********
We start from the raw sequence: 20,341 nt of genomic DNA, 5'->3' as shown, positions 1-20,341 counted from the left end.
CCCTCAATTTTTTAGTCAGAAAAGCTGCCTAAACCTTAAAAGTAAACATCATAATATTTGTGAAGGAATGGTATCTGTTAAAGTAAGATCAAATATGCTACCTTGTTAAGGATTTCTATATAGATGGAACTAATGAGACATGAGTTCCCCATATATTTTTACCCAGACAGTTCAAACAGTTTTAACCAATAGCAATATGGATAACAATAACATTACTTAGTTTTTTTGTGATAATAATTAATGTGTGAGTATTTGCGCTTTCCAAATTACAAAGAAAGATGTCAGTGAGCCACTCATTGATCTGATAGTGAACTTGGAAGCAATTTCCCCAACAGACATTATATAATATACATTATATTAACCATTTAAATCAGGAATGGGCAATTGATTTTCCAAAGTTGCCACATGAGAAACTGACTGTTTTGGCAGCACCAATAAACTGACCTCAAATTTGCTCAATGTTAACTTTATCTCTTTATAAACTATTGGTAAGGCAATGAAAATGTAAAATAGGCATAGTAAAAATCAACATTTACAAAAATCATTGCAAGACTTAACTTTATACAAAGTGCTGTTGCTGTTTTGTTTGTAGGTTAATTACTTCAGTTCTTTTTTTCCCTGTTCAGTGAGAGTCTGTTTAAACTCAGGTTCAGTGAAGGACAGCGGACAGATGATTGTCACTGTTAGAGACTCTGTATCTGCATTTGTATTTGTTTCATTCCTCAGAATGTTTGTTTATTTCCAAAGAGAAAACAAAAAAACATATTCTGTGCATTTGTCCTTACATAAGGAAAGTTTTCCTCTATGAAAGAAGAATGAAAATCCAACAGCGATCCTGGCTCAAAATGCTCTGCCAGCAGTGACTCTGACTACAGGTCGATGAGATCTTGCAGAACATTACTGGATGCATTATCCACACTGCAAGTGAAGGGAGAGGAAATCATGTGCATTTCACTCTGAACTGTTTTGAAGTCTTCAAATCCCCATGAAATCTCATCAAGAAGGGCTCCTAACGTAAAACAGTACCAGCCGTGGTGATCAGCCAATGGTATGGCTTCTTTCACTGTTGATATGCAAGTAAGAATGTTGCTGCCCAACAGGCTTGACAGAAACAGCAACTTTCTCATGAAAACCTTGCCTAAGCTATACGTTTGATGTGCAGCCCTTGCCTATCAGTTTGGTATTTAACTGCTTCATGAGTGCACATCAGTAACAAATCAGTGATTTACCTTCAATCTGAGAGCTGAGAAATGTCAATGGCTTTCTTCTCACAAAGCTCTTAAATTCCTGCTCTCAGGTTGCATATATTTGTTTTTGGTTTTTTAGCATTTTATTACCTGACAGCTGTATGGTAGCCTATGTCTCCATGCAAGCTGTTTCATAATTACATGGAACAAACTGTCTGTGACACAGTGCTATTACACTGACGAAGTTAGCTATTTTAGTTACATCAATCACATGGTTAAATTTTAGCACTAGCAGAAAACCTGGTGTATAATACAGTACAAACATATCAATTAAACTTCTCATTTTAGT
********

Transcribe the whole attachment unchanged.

We start from the raw sequence: 20,341 nt of genomic DNA, 5'->3' as shown, positions 1-20,341 counted from the left end.
CCCTCAATTTTTTAGTCAGAAAAGCTGCCTAAACCTTAAAAGTAAACATCATAATATTTGTGAAGGAATGGTATCTGTTAAAGTAAGATCAAATATGCTACCTTGTTAAGGATTTCTATATAGATGGAACTAATGAGACATGAGTTCCCCATATATTTTTACCCAGACAGTTCAAACAGTTTTAACCAATAGCAATATGGATAACAATAACATTACTTAGTTTTTTTGTGATAATAATTAATGTGTGAGTATTTGCGCTTTCCAAATTACAAAGAAAGATGTCAGTGAGCCACTCATTGATCTGATAGTGAACTTGGAAGCAATTTCCCCAACAGACATTATATAATATACATTATATTAACCATTTAAATCAGGAATGGGCAATTGATTTTCCAAAGTTGCCACATGAGAAACTGACTGTTTTGGCAGCACCAATAAACTGACCTCAAATTTGCTCAATGTTAACTTTATCTCTTTATAAACTATTGGTAAGGCAATGAAAATGTAAAATAGGCATAGTAAAAATCAACATTTACAAAAATCATTGCAAGACTTAACTTTATACAAAGTGCTGTTGCTGTTTTGTTTGTAGGTTAATTACTTCAGTTCTTTTTTTCCCTGTTCAGTGAGAGTCTGTTTAAACTCAGGTTCAGTGAAGGACAGCGGACAGATGATTGTCACTGTTAGAGACTCTGTATCTGCATTTGTATTTGTTTCATTCCTCAGAATGTTTGTTTATTTCCAAAGAGAAAACAAAAAAACATATTCTGTGCATTTGTCCTTACATAAGGAAAGTTTTCCTCTATGAAAGAAGAATGAAAATCCAACAGCGATCCTGGCTCAAAATGCTCTGCCAGCAGTGACTCTGACTACAGGTCGATGAGATCTTGCAGAACATTACTGGATGCATTATCCACACTGCAAGTGAAGGGAGAGGAAATCATGTGCATTTCACTCTGAACTGTTTTGAAGTCTTCAAATCCCCATGAAATCTCATCAAGAAGGGCTCCTAACGTAAAACAGTACCAGCCGTGGTGATCAGCCAATGGTATGGCTTCTTTCACTGTTGATATGCAAGTAAGAATGTTGCTGCCCAACAGGCTTGACAGAAACAGCAACTTTCTCATGAAAACCTTGCCTAAGCTATACGTTTGATGTGCAGCCCTTGCCTATCAGTTTGGTATTTAACTGCTTCATGAGTGCACATCAGTAACAAATCAGTGATTTACCTTCAATCTGAGAGCTGAGAAATGTCAATGGCTTTCTTCTCACAAAGCTCTTAAATTCCTGCTCTCAGGTTGCATATATTTGTTTTTGGTTTTTTAGCATTTTATTACCTGACAGCTGTATGGTAGCCTATGTCTCCATGCAAGCTGTTTCATAATTACATGGAACAAACTGTCTGTGACACAGTGCTATTACACTGACGAAGTTAGCTATTTTAGTTACATCAATCACATGGTTAAATTTTAGCACTAGCAGAAAACCTGGTGTATAATACAGTACAAACATATCAATTAAACTTCTCATTTTAGT